Future Vehicles and Fuels

Future Vehicles and Fuels
Future Vehicle Technologies, Fuels & Fleets is a collaboration between MIT and the Paul Scherrer Institute, ETH/EPFL. The two research groups analyse pathways for the evolution of US and European vehicle fleets in a “wells-to-wheels” analysis of alternative fuels, powertrains and integrative vehicle designs (such as plug-in hybrids, lighter vehicles, hydrogen fuel cells, etc.). The analysis includes comprehensive life cycle assessments of alternative vehicle fuels (biofuels, compressed natural gas CNG, hydrogen) and scenarios for how alternative vehicle fuels could be introduced into the market. The findings are used to develop policy recommendations on how vehicle fleets in the US and Europe can be transformed to halve their carbon emissions by 2050.

MIT Sloan Automotive Lab: Fueling our Transportation Future
The research goal is to investigate near- to medium-term solutions that would curb petroleum and energy use, and greenhouse gas emissions from light-duty vehicle fleet over the next three decades. The project models the potential fleet-wide impact of future alternative fuels and vehicle technology developments on fuel consumption, greenhouse gas emissions in both the US and Europe. The project also examines policy measures that may influence the adoption of these technologies.

More information at Sloan Automotive Laboratory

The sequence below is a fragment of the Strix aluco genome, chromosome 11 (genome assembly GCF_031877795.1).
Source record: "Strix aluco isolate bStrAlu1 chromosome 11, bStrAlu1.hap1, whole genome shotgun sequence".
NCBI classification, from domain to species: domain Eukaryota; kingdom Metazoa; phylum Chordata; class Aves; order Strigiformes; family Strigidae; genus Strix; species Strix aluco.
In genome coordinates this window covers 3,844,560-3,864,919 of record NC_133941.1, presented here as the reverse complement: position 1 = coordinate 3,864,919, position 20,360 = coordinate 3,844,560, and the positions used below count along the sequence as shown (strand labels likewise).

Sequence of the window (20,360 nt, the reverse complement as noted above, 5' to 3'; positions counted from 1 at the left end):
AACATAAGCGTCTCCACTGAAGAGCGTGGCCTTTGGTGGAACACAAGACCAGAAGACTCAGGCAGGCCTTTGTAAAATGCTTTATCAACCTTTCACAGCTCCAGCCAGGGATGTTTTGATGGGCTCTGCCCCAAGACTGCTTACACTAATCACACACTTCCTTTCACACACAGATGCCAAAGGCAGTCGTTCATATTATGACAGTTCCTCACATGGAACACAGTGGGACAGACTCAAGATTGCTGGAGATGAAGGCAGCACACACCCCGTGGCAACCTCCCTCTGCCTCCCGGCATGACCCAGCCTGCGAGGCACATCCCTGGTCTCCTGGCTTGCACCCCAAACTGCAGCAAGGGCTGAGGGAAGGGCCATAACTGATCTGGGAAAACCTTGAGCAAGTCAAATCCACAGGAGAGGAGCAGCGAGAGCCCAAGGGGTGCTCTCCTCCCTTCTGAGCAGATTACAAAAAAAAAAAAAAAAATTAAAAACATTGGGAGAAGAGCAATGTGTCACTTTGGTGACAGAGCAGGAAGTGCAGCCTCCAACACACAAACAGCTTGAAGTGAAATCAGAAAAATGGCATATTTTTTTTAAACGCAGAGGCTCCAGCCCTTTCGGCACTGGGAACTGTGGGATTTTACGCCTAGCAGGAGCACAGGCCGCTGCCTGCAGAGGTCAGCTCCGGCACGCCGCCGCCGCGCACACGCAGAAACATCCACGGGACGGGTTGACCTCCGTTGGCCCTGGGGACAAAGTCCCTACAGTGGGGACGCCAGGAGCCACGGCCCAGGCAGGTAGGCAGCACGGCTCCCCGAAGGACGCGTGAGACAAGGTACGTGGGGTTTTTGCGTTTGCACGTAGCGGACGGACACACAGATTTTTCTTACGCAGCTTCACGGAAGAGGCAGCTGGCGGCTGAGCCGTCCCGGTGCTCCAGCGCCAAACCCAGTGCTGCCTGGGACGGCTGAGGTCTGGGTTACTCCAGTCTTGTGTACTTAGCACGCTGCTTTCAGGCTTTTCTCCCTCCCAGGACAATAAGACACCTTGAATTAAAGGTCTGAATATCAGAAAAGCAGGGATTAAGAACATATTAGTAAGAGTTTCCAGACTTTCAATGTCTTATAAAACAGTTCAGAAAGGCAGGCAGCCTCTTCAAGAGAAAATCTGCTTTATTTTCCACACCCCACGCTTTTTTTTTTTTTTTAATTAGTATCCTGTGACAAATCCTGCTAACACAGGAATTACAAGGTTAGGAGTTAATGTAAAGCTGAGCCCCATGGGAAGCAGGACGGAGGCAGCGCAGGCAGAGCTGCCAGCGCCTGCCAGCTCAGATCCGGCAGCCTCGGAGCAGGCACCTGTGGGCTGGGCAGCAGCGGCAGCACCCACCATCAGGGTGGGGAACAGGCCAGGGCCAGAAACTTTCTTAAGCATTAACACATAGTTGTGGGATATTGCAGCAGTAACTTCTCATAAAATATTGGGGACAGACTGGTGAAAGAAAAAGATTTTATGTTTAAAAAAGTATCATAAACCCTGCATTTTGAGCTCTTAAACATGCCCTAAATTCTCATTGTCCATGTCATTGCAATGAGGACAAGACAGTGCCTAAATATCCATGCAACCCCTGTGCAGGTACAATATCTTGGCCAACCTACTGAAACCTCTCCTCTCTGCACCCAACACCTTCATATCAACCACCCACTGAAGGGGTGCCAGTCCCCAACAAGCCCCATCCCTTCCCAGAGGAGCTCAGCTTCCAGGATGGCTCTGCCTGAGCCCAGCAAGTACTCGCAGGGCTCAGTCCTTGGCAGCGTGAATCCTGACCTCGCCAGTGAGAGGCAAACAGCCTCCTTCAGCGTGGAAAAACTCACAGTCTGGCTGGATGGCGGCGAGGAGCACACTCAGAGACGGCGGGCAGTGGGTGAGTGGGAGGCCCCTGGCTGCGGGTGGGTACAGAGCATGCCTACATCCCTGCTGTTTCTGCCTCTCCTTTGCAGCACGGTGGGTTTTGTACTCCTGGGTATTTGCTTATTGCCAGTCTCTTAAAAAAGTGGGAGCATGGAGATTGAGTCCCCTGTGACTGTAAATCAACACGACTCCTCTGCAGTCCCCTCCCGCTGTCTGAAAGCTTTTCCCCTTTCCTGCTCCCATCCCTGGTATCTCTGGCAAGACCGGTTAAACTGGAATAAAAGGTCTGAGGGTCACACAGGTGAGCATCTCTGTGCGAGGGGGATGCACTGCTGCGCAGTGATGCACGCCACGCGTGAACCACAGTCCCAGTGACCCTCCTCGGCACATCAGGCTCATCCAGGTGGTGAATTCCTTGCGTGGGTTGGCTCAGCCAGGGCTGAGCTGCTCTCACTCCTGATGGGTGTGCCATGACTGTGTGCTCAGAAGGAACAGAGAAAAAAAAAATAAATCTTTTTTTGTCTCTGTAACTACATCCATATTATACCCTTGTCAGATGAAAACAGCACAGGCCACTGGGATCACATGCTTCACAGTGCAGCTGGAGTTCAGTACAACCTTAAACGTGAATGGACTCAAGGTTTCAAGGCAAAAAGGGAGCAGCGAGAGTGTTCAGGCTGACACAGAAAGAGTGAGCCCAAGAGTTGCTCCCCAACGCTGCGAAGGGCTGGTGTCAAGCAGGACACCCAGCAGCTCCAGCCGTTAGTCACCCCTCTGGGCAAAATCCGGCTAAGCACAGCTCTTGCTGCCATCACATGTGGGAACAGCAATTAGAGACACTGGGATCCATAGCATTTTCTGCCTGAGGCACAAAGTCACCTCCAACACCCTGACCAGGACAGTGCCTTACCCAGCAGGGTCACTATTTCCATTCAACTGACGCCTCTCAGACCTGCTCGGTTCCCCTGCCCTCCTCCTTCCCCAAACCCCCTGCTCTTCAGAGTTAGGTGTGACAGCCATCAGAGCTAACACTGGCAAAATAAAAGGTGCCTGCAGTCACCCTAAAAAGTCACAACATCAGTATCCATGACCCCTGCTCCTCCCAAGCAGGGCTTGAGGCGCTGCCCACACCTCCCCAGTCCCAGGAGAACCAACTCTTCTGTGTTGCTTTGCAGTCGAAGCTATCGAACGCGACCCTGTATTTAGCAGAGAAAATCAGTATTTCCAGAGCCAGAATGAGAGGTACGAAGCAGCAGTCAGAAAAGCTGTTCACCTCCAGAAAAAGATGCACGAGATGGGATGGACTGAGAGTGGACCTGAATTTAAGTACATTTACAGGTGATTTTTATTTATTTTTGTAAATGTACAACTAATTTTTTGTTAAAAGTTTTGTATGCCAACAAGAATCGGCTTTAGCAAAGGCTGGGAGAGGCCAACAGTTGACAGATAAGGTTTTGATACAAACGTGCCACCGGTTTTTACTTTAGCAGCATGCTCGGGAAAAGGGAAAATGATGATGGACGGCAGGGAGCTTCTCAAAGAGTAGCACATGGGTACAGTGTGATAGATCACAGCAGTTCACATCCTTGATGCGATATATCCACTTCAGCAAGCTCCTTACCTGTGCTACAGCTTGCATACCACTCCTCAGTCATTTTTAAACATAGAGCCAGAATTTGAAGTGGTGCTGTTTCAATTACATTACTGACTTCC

Contact: Prof. John Heywood, Director of Sloan Automotive Laboratory

CCEM project: Transition to Hydrogen Based Transportation – Challenges and Opportunities
The project has developed a system dynamics model that captures the behavior of new vehicle purchasers, whose decisions are often dominated by non-economic arguments. Coupled with the fleet model for European countries developed in collaboration with MIT, the model can assess the impact of various climate protection policies on fuel consumption and greenhouse gas emissions of the European car fleet.

The project has also carried out a comprehensive life cycle assessment of biofuels and of hydrogen as energy carriers – in particular methane from wood and hydrogen produced by solar chemistry. The team assessed the whole ensemble of hydrogen production options, including decentralized production of hydrogen at fuelling stations, and centralized production from fossil or renewable primary energies, including storage and distribution via pipeline or truck delivery.

More information at HY_Change website
Contact: Prof. Alexander Wokaun, Paul Scherrer Institute